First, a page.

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Author Topic: Crime Fiction
Alania Vladikavkaz Satie
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Stuck at Madrid airport yesterday and faced with a two hour wait before check in, then a two hour flight to Bristol, then a 2-3 hr journey to London I had to buy something: NEXT by Michael Crichton!
Good premise but clunkily written. It feels like theres more characters than the Bible and their all blurring into one. Possibly because their names are very similar.
Im determined to finish it though.

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Felicity, I guess so
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I'm totally engrossed in Pelecanos' new one: The Night Gardener. Don't know if it's out here yet, but got it as US paperback on ebay.

Little bit of a departure as it's sort of a serial killer novel, but the immersion in the social history of DC is as great as ever.

PS have you noticed how US paperbacks are much cheaper than Uk ones?: 7.99 is about what you'd pay here. this one has $7.50 on the back. Even allowing for the fact the exchange rate is currently favourable, that's loads cheaper...

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Alania Vladikavkaz Satie
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Michael Crichton-Next!!!!
Quite simply the worst book ive ever finished. I deserve a fookin medal for sticking with it.
The various storylines/characters come together (or not) in a manner that a tweleve year old would reject.
Absolute shite.
How on earth does this stuff get published? Surely to god their not relying on buyers with nothing to do in airport departure lounges as a business plan?.
The man must be a millionaire many times over! Bollocks Im writing my own crime-thriller! If he can get away with it......

[ 06.11.2007, 22:57: Message edited by: Tyrannosaurus Alan ]

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lyra
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Finally got round to David Peace - 1974. I get that the style is deliberately annoying, much as being Eddie must be horrible and so is what goes on in his head. But it's a bit wearing. I shall read more of his though, possibly with quite long breaks in between.
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Felicity, I guess so
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I've read all his novels except the recent Tokyo one and they're incredibly intense experiences, rather than 'enjoyable' ones as such.

GB84, however, which isn't a 'crime' novel as such (although it's about a big crime being perpetrated by the state) is a genuine masterpiece which left me absolutely flabbergasted.

I'm enjoying Joseph Kanon 'Alibi' at the moment: Venice 1946, dark wartime secrets etc. Enjoying it so much I'm probably gonna have to get the metro home rathjer than cycle, so i can finish it tonight.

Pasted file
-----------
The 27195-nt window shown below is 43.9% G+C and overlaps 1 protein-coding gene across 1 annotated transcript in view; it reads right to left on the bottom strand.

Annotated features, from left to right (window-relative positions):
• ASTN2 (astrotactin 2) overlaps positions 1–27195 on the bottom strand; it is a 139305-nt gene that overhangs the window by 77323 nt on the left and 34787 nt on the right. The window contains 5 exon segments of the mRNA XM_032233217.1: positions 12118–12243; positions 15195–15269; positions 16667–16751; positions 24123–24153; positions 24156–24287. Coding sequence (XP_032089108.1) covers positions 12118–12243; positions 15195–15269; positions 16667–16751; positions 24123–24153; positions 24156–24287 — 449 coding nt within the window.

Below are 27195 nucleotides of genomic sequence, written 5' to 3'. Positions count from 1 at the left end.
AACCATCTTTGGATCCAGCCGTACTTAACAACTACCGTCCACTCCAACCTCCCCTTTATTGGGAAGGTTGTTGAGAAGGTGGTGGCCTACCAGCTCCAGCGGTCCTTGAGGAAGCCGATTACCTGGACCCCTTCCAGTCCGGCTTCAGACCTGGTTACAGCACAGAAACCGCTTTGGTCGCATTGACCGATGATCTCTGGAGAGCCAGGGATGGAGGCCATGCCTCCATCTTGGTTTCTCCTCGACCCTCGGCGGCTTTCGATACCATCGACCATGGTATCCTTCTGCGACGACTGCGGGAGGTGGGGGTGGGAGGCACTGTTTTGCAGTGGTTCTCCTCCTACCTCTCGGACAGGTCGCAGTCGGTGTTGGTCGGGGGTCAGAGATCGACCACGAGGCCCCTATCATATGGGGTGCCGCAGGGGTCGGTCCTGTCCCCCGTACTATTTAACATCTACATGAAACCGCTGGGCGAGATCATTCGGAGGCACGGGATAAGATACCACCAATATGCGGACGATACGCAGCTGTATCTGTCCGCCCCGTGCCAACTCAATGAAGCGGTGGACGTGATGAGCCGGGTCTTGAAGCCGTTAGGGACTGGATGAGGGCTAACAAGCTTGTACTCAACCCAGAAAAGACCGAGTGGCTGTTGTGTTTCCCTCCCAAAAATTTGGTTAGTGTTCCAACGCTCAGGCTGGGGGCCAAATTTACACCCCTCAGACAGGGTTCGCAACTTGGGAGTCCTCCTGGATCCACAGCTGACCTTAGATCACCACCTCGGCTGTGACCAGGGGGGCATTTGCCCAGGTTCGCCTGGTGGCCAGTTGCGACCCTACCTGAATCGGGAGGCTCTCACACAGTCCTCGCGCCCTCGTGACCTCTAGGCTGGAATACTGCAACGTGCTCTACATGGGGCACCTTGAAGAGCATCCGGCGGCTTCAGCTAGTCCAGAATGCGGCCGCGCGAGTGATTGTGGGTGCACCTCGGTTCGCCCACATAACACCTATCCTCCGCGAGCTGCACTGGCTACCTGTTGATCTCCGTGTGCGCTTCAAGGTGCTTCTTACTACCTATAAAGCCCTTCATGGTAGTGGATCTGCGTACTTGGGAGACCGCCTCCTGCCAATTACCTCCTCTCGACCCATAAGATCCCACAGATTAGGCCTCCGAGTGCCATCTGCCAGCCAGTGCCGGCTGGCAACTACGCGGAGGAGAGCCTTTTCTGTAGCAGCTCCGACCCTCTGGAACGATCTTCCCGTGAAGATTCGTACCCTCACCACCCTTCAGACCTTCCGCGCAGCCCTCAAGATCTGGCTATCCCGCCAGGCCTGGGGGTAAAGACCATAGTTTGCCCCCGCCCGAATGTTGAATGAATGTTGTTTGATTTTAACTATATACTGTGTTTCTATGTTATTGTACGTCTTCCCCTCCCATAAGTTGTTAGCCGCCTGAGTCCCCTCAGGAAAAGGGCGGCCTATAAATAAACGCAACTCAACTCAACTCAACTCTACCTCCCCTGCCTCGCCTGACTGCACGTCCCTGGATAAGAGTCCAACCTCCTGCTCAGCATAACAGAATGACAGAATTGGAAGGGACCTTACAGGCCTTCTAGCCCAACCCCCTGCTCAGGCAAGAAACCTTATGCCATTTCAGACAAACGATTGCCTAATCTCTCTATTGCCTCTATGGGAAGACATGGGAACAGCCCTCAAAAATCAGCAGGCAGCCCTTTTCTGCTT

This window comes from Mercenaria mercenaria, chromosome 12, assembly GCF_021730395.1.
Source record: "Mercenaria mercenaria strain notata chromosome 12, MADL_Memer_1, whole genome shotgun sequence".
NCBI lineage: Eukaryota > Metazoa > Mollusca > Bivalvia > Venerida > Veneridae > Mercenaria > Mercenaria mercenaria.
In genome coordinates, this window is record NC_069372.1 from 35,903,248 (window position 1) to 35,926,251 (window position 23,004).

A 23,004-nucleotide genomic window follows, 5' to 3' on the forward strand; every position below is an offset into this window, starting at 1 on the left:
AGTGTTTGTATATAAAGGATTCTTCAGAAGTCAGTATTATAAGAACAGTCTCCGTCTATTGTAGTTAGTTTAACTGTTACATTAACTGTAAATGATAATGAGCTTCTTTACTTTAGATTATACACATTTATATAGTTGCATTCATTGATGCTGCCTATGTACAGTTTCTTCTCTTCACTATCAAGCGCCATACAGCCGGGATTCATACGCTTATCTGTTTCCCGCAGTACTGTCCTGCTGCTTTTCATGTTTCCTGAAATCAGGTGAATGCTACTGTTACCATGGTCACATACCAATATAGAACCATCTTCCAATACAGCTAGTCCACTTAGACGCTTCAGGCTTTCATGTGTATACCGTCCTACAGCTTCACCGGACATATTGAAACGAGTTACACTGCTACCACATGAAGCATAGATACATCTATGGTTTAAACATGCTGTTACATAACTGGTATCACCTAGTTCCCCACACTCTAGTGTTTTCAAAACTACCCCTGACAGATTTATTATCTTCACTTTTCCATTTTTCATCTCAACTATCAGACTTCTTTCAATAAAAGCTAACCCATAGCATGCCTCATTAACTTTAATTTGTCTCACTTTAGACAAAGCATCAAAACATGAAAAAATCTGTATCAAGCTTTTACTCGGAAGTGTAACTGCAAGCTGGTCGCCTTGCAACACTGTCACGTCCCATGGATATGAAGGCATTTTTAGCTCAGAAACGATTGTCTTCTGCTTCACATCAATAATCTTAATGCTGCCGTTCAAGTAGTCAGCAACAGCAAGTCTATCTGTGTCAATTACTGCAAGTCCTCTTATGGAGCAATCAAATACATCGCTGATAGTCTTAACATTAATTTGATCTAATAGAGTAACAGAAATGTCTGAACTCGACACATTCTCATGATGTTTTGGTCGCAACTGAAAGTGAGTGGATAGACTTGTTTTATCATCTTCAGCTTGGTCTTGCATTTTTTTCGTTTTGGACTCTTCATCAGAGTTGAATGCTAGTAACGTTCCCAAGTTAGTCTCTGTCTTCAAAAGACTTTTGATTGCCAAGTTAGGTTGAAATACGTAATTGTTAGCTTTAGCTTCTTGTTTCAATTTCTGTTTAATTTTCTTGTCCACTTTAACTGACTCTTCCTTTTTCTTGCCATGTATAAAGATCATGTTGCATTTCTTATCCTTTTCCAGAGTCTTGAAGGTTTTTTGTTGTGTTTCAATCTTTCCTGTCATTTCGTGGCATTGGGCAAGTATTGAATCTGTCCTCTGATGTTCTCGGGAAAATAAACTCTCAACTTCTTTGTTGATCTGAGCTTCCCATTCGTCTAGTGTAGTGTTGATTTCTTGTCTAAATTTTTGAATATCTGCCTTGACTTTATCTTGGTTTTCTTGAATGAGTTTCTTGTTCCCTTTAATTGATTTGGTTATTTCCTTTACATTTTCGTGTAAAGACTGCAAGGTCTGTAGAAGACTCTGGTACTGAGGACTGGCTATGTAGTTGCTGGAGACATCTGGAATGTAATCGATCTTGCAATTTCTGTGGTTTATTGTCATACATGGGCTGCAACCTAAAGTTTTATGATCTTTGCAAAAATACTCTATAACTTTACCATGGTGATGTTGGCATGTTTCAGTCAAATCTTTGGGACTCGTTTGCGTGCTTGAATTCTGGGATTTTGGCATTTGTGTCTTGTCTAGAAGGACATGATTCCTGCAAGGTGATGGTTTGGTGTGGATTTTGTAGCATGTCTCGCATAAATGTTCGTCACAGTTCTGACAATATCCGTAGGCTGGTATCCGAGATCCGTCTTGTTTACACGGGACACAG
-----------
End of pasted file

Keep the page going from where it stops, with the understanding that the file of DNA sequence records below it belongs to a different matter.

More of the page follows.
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Inca
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quote:
PS have you noticed how US paperbacks are much cheaper than Uk ones?: 7.99 is about what you'd pay here. this one has $7.50 on the back. Even allowing for the fact the exchange rate is currently favourable, that's loads cheaper...
From that price, it sounds like a mass market paperback. A trade paperback would be more expensive--around $14 or so. Most "genre" fiction like mysteries come out in mass market, while more literary stuff is in more expensive trade editions.
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Felicity, I guess so
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Speaking of 'mass market(ing)':

I read and enjoyed Douglas Kennedy's 1st 2 novels-"The Big Picture" and "The Dead Heart" which I found on the crime shelves.

I've recently picked up two of his books ('Special Relationship' and er...another one) which have been packaged as 'chick lit' (soft focus cover images of women on beaches) and saw that even 'The Big Picture' had been reissued in that kind of clothing.

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kuhisek
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Which Alan Furst books have you read, Felicity? On your recommendation, I shelled out for Dark Star during my recent birthday festival trip to Paris.

It's very good on atmosphere, and I enjoyed it, despite the fact that the last third seemed almost entirely without dramatic tension and the ending was a bit... bleh. Like he couldn't work out where to take it.

I liked it enough to buy another one afterwards though, during a trip back to London last week. It's very difficult to choose one when you thumb through them in a shop, though, as they all seem so similar. As a result, I've decided to read a few other books before starting the new one.

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Felicity, I guess so
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I've read them all except the new one 'Foreign Correspondent.' Can't remember if there's one that stood out, but I preferred the Paris/Eastern Europe ones to the fairly recent one set on a boat.
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kuhisek
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That's the other one I just bought. It had a 3-for-2 sticker on it in Waterstones, and since there were two other books I'd already chosen, I got it.